Carrying on the traditions of the people from the first century, the body of Jesus was embalmed, wrapped in cloth, and placed inside a tomb carved into the side of a hill. In this particular situation, the Romans were uneasy and posted guards at the mouth of sealed-off burial chamber. In order for Him to have unswathed Himself, rolled the massive boulder away from the opening of the sepulcher, and evaded the posted guards, Christ would have need to overcome the dizziness due to the loss of blood, and fatigue of being beaten (nearly to death), hung on a cross for hours, and then stabbed in the heart. On the part of the disciples, if Christ had truly eluded death, and was then a wanted man, why would they proclaim to the world that He was not dead, but alive. They had security in this announcement because, as the Apostles’ Creed states,
“[Jesus Christ] suffered under Pontius Pilate, was crucified, dead, and buried; He descended into hell; the third day He rose again from the dead; He ascended into heaven, and sitteth on the right hand of God the Father Almighty.”
Fourth is the idea that the story of the resurrection is a myth, or legend. By definition, a legend is, “a story coming down from the past; especially one popularly regarded as historical although not verifiable.” For this story of Christ to have spread, there would have to have been a group of people committed to the corruption of history. Furthermore, all the people who were alive when Jesus supposedly rose from the grave, would have to, themselves, be dead. The scheme to fabricate such a spiel would have to have included secular historians as well as those who claim to have followed “The King of the Jews.” To make this rumor believed by numerous people, it would take roughly two generations beyond those who started it. Another point that seems to stand as evidence against the resurrection of Jesus being myth is the fact that it starts with women. Back then women were not regarded highly, and were certainly not the ones to lend credence to this tale. Consequently, the effort required to invent such an unconventional and easily refuted postulation is quite incredible.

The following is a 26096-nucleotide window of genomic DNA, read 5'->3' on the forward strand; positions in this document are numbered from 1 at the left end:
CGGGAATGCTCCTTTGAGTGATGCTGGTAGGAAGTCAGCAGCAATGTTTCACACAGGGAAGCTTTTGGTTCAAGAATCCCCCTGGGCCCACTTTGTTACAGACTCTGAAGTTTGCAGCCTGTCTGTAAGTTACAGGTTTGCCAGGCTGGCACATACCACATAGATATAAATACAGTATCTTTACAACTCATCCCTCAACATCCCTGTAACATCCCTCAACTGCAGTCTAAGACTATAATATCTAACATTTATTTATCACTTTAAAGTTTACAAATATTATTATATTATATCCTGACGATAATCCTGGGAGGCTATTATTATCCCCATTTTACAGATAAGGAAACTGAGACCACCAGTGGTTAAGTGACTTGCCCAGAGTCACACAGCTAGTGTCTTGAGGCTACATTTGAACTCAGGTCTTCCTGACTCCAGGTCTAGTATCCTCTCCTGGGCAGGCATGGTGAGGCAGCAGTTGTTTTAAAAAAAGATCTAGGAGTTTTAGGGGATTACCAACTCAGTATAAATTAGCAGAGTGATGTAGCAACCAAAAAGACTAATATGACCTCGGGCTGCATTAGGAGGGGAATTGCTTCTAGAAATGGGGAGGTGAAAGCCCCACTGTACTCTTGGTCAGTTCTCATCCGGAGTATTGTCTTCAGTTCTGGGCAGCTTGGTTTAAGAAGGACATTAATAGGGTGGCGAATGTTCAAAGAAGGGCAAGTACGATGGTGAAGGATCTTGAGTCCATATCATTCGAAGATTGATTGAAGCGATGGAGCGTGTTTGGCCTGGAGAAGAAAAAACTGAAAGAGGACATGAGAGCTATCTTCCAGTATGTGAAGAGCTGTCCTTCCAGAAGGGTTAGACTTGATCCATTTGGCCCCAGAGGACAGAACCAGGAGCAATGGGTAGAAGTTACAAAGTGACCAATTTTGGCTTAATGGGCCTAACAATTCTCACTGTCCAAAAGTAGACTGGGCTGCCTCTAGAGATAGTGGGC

Fifthly, some people subscribe to the opinion that Jesus’ resurrection was not bodily, but spiritual. In this case, the first four chronicles of the New Testament come into play. They each document the fact that Jesus was seen first by the women in the tomb and then by the disciples and others. To say that the resurrection was not physical means that the Bible would have to be discounted as erroneous. (There are many copies, or fragments of copies of these books. They are backed up by the oeuvre of temporal contemporary writers.)
There is one other theory about the truth surrounding the resurrection of Jesus, and that is to simply believe that God did what He said he did, recorded in the four gospels, each recounting the birth, life, death, and resurrection of Christ. Peter writes of a promise, found in 1 Peter 1:3, for those who believe that Jesus is the Son of God and that He did defeat death when he rose from the dead:
“Blessed be the God and Father of our Lord Jesus Christ, who has begotten us again to a living hope, through the resurrection of Jesus Christ from the dead, to an inheritance incorruptible and undefiled and that does not fade away, reserved in heaven for you, who are kept by the power of God through faith for salvation…”
After a brief look into these five different views of what happened to the body of Jesus Christ, it must be concluded that the resurrection was a miraculous event; every other explanation will fall short.